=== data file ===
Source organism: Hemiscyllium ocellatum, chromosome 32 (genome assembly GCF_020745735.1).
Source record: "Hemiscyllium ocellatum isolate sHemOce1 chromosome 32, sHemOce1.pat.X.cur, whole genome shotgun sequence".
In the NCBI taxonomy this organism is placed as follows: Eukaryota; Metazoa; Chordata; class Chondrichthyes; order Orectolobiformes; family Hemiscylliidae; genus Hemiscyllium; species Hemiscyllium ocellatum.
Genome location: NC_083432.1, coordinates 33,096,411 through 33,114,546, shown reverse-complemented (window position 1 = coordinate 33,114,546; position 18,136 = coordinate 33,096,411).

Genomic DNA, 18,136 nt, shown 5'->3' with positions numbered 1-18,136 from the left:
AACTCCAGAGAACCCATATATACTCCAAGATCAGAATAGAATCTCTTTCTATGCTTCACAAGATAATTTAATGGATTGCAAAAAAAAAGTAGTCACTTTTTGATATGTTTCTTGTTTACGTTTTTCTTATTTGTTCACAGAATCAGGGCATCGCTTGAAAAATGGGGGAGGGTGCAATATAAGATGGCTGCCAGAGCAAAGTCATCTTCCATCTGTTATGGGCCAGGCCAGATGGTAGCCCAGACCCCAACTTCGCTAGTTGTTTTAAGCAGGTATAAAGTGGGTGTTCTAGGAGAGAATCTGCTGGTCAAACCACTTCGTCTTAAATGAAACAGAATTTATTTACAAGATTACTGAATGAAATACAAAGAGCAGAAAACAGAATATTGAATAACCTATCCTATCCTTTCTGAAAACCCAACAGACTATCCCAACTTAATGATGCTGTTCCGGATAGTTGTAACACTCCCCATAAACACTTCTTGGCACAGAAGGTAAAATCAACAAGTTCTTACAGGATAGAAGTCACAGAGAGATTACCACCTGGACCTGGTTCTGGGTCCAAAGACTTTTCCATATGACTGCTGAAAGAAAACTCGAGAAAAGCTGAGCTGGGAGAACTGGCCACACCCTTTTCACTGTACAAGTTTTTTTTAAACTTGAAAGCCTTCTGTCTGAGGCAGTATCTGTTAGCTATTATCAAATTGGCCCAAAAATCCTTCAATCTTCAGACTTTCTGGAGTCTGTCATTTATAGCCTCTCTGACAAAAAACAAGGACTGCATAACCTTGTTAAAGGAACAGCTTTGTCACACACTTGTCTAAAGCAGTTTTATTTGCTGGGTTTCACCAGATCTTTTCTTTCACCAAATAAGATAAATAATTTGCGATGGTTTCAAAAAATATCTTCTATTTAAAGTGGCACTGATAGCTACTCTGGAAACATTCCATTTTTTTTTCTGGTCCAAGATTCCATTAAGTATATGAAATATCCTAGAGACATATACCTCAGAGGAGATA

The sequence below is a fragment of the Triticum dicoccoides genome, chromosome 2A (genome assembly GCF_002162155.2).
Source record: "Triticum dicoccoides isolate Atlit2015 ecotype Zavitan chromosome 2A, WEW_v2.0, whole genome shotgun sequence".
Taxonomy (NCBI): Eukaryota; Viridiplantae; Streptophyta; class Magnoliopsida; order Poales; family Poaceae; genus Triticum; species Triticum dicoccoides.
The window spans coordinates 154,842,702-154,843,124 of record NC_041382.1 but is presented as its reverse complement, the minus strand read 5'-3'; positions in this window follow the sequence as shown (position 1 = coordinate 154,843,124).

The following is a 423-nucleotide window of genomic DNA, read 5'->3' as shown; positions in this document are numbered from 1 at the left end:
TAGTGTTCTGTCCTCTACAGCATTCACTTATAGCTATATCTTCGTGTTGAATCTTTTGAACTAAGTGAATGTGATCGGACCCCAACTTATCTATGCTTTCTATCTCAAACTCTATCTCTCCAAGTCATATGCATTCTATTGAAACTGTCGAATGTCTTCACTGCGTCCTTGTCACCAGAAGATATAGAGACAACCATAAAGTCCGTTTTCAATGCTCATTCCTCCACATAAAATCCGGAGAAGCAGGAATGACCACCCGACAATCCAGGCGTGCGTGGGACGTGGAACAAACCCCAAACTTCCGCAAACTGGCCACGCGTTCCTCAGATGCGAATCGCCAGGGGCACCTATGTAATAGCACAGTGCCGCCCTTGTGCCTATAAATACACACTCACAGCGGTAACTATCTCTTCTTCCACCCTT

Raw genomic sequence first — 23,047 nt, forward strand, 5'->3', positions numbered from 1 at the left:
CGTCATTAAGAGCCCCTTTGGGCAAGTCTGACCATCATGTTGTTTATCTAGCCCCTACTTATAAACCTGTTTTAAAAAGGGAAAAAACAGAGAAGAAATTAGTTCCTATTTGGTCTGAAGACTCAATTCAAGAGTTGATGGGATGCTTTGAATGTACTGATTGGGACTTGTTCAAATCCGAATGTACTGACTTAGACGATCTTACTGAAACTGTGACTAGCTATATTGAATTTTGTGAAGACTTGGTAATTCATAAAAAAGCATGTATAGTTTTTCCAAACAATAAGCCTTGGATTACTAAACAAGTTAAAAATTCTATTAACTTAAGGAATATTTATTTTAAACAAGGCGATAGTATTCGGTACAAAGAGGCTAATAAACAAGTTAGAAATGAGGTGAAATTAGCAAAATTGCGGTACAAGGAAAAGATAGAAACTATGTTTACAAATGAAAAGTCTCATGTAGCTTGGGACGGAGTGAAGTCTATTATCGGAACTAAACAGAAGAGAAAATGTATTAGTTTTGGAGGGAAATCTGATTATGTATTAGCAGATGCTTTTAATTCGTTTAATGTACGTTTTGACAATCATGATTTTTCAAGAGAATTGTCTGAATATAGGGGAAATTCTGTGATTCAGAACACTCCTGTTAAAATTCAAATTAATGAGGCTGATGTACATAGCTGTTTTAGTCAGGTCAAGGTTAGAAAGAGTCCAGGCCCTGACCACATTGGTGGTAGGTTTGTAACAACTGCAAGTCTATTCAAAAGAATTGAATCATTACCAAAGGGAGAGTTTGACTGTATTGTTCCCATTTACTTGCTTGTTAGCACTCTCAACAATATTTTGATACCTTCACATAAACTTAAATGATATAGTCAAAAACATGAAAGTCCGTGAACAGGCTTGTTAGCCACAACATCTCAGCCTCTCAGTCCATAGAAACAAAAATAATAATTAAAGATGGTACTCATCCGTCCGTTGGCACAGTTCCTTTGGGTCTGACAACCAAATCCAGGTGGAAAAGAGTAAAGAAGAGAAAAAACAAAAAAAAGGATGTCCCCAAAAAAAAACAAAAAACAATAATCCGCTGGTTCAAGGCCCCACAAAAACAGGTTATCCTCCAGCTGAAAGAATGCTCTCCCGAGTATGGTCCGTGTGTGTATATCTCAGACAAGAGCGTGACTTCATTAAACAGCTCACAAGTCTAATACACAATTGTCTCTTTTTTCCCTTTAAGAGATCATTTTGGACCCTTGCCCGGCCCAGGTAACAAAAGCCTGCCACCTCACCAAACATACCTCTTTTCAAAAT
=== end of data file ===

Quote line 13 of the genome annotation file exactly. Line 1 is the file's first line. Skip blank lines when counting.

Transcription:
Raw genomic sequence first — 23,047 nt, forward strand, 5'->3', positions numbered from 1 at the left: